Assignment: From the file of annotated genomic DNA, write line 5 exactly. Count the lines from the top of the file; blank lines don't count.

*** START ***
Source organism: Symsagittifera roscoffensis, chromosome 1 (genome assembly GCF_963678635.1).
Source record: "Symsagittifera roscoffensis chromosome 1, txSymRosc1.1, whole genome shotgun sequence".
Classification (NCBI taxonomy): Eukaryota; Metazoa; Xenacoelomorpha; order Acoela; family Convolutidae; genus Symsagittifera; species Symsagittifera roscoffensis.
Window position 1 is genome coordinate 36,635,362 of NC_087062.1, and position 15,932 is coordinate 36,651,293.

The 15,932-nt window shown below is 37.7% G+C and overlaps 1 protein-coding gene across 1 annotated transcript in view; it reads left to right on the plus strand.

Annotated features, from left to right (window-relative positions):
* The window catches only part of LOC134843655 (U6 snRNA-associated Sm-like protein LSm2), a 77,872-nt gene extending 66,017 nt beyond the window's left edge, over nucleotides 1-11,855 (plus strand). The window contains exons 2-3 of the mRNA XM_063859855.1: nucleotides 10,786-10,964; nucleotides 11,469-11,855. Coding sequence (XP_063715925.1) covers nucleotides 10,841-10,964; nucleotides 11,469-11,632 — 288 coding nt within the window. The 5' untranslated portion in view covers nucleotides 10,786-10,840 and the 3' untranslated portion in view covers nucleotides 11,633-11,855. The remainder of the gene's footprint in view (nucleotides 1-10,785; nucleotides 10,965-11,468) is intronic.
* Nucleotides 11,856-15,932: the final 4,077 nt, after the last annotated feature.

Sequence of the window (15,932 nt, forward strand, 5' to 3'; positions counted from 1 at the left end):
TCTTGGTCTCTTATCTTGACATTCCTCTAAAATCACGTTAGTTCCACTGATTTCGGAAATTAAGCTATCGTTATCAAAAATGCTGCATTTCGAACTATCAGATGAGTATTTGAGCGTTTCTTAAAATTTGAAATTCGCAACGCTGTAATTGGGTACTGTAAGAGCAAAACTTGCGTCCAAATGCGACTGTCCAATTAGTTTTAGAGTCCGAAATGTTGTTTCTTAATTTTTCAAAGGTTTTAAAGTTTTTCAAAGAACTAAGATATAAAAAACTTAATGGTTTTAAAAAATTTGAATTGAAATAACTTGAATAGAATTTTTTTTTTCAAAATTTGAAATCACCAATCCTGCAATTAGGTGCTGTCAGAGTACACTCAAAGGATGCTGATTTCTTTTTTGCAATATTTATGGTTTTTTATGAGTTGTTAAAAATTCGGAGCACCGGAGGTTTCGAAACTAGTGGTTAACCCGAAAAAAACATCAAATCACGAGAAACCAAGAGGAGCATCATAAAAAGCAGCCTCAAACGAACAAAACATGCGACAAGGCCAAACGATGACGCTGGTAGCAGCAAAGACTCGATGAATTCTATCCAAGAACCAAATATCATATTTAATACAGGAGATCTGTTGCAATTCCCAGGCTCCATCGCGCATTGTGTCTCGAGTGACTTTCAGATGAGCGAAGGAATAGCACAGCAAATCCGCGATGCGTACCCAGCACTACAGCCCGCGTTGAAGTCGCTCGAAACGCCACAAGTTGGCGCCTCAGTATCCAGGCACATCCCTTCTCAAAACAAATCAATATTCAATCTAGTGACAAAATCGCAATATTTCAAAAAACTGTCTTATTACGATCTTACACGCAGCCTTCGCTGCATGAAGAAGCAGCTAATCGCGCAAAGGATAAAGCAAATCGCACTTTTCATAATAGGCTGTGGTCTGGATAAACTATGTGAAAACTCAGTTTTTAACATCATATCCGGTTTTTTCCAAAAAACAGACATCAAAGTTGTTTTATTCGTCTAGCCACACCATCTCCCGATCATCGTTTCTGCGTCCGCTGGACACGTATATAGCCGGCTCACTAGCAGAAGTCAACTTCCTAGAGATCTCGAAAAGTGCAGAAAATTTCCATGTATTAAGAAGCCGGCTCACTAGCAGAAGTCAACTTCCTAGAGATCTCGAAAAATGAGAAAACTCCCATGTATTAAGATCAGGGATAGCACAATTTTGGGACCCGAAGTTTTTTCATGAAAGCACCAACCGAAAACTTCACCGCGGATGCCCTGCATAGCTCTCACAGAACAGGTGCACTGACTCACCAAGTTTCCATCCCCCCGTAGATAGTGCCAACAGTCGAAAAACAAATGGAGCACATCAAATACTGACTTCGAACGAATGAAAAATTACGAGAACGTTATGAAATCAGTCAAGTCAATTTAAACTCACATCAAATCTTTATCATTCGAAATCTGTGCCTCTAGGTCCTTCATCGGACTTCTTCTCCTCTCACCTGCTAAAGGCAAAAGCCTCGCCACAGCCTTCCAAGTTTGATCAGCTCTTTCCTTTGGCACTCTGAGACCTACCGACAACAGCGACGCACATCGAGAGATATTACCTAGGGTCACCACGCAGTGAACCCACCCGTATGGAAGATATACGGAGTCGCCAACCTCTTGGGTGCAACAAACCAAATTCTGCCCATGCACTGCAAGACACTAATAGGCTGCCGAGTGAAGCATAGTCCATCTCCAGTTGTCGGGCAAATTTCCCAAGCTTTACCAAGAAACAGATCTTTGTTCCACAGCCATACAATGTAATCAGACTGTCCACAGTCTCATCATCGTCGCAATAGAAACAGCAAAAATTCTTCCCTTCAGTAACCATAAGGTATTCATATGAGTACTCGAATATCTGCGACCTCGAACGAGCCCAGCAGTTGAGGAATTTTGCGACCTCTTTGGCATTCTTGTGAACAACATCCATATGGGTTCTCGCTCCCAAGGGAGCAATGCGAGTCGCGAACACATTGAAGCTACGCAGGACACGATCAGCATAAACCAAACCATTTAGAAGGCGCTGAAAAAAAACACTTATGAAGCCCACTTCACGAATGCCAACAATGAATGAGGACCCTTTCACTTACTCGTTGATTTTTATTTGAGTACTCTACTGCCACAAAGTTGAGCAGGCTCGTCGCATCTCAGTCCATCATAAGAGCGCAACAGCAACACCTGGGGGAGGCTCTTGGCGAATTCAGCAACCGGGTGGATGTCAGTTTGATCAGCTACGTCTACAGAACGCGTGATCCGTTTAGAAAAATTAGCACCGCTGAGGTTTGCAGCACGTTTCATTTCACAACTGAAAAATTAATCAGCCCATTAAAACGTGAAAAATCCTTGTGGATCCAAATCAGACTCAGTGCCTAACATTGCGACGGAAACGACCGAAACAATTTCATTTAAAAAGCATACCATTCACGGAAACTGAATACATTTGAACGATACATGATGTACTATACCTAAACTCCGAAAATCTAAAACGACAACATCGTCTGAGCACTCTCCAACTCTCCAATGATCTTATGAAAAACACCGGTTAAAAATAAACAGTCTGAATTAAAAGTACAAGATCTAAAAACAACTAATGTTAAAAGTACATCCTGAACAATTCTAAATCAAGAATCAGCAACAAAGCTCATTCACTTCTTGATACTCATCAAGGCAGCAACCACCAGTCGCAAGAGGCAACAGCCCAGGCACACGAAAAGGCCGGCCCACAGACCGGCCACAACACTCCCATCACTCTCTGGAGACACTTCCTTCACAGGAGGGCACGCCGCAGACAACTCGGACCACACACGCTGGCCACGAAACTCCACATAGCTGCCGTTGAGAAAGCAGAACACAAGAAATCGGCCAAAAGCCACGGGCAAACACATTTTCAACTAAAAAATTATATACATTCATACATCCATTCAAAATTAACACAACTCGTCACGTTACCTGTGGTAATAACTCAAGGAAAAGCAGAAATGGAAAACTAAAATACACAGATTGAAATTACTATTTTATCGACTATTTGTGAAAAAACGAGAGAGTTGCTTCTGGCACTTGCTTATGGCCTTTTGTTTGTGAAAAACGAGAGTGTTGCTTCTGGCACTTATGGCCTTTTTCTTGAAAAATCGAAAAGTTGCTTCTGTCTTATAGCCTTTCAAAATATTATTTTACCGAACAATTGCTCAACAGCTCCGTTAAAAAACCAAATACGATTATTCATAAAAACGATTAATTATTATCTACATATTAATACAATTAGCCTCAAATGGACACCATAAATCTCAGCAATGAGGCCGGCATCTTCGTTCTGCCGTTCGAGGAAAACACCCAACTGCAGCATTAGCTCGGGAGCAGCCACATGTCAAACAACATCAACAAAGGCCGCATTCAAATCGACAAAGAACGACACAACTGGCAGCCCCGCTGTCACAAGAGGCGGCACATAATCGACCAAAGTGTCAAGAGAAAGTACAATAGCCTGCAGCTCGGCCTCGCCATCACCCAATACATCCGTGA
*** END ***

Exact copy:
The 15,932-nt window shown below is 37.7% G+C and overlaps 1 protein-coding gene across 1 annotated transcript in view; it reads left to right on the plus strand.